Projects: The Reflective Turn Forum

The ROOTS Reflective Turn Forum is a reflective, theoretical venue, aiming at the incorporation of an explicit philosophy of archaeology and philosophy of science orientation in interdisciplinary research conducted within ROOTS. The Reflective Turn Forum addresses epistemological questions pertaining to past as well as present archaeological theory and its operationalisation in research.

The application of the ‘reflective turn’ approach enables ROOTS to create an epistemological and interpretative research dialogue within ROOTS that embraces the manifold theoretical and practical approaches pursued in the ROOTS subclusters and in individual ROOTS projects. A core aim is the identification of connectivities between past, present, and future socio-environmental challenges and ways of dealing with them.Reflective Turn Forum

Projects withing the Reflective Turn Forum include:

The Epistemological Ladder in Archaeology

Researcher: Prof. Dr. Konrad Ott

At any given moment, a multitude of theories are in use in the broad spectrum of archaeological research. We can see different layers of theory as being nested within a continuum. Generally, theories can fly at different altitudes, but not all aircrafts fly at the same altitude. Flying high or low is, as such, neither better nor worse, but different. In biology, a theory within population ecology flies at a different altitude than the general theory of evolution. This also holds true for archaeology. Aversion against theory in archaeology often stems from the impression of archaeologists that there is too large a distance between the archaeological record and some ÒsatelliteÓ altitude of general theories stemming from the remote stratosphere of social theory formation. Another aspect of this impression states that there are unwarranted ÒjumpsÓ from some empirical data to general theories – and vice versa. This impression, however, should not have the final say about the roles of different theories in archaeology.
Obviously, the concept of theory has many meanings. Building on the metaphor of altitude, we see a continuum of theory formation in archaeology. This array can be organized as different layers or levels of theory formation, leading to a kind of an epistemological ladder. A layer model gives a static picture of theoretical altitudes, while a dynamic perspective would explain, why and how theories can ÒreachÓ specific different altitudes and how layers can come into contact. What is needed, then, would be a fleshed-out, meta-theoretical, hierarchical layer model of theories within archaeology. We argue that such a model would serve archaeology far more than a naive dismissal of theory. Most archaeologists would agree that theory in archaeology is either implicit or explicit, but never absent. The pitfalls of implicit and uncontrolled theorising are more severe than the thorny, but explicit debates about concepts, hypotheses, models, middle-range theories, formation theories and the like. The present project is intended to form an epistemological ladder-model of theorising in archaeology.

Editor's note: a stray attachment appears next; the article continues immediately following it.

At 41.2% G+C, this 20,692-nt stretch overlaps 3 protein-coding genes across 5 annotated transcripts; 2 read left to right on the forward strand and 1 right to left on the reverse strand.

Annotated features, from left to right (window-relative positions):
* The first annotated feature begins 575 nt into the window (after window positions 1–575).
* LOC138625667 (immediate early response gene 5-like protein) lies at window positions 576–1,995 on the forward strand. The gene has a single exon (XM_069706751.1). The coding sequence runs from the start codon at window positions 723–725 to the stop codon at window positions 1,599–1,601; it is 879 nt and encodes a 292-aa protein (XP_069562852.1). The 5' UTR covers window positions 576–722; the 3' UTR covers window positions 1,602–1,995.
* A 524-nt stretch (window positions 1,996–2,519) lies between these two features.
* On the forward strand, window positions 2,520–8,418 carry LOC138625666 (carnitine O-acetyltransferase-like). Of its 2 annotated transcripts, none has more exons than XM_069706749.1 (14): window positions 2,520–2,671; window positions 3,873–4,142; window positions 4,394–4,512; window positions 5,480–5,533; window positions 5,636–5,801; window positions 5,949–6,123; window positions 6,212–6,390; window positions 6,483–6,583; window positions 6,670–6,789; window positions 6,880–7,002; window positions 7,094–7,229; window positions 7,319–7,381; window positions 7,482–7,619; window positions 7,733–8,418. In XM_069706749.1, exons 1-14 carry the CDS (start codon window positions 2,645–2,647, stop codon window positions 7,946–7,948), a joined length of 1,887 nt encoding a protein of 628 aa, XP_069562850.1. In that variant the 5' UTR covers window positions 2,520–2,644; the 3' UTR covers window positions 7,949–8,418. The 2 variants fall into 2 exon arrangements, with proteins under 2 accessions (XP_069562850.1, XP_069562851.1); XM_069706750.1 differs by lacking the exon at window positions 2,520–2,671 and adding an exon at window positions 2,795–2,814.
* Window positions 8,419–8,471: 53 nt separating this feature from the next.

The Capability Approach in Archaeology

Researcher: Dr. V.P.J. Arponen
The Capability Approach refers to the work of the philosopher and economist Amartya Sen. According to his view, the Capability Approach is the value theoretical claim that the understanding of a range of phenomenon from justice to inequality requires the examination of the distribution of capabilities to do and be (rather than to have or possess). This value theoretical contrast, and research interpretations made in their light, have wide-ranging consequences for our understanding and explanation of the past, present, and future. For some years now, the Capability Approach has been making its first inroads into archaeology, pioneered in part through the collaboration of archaeologists and philosophers at Kiel University (see Arponen et al. 2016; The present project continues the development of archaeological operationalisations of the Capability Approach, including various theoretical discourses pertaining, among others, to distinctions between heterachy and hierarchy, self-interest and co-operation, and collectivism and elitism.